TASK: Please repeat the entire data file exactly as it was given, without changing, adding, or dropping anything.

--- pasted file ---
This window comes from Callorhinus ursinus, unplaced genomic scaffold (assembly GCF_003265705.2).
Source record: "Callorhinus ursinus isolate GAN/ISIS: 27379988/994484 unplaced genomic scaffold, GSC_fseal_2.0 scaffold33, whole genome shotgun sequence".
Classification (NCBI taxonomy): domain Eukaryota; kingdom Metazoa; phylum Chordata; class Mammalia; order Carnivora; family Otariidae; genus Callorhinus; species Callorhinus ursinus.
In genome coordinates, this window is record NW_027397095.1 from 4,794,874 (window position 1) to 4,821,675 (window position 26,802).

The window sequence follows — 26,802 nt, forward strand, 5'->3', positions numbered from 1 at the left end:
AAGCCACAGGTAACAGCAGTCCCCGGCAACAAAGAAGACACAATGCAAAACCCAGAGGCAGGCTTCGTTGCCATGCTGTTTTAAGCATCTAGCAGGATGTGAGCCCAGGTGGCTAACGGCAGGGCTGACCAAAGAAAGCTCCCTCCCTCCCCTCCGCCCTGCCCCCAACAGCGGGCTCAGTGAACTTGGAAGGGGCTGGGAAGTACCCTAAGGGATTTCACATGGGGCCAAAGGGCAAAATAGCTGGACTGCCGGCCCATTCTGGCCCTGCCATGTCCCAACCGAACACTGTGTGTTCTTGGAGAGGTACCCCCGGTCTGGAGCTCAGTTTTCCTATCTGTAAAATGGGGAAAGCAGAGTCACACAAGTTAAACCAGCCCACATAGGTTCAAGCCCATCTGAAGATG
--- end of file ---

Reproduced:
This window comes from Callorhinus ursinus, unplaced genomic scaffold (assembly GCF_003265705.2).
Source record: "Callorhinus ursinus isolate GAN/ISIS: 27379988/994484 unplaced genomic scaffold, GSC_fseal_2.0 scaffold33, whole genome shotgun sequence".
Classification (NCBI taxonomy): domain Eukaryota; kingdom Metazoa; phylum Chordata; class Mammalia; order Carnivora; family Otariidae; genus Callorhinus; species Callorhinus ursinus.
In genome coordinates, this window is record NW_027397095.1 from 4,794,874 (window position 1) to 4,821,675 (window position 26,802).

The window sequence follows — 26,802 nt, forward strand, 5'->3', positions numbered from 1 at the left end:
AAGCCACAGGTAACAGCAGTCCCCGGCAACAAAGAAGACACAATGCAAAACCCAGAGGCAGGCTTCGTTGCCATGCTGTTTTAAGCATCTAGCAGGATGTGAGCCCAGGTGGCTAACGGCAGGGCTGACCAAAGAAAGCTCCCTCCCTCCCCTCCGCCCTGCCCCCAACAGCGGGCTCAGTGAACTTGGAAGGGGCTGGGAAGTACCCTAAGGGATTTCACATGGGGCCAAAGGGCAAAATAGCTGGACTGCCGGCCCATTCTGGCCCTGCCATGTCCCAACCGAACACTGTGTGTTCTTGGAGAGGTACCCCCGGTCTGGAGCTCAGTTTTCCTATCTGTAAAATGGGGAAAGCAGAGTCACACAAGTTAAACCAGCCCACATAGGTTCAAGCCCATCTGAAGATG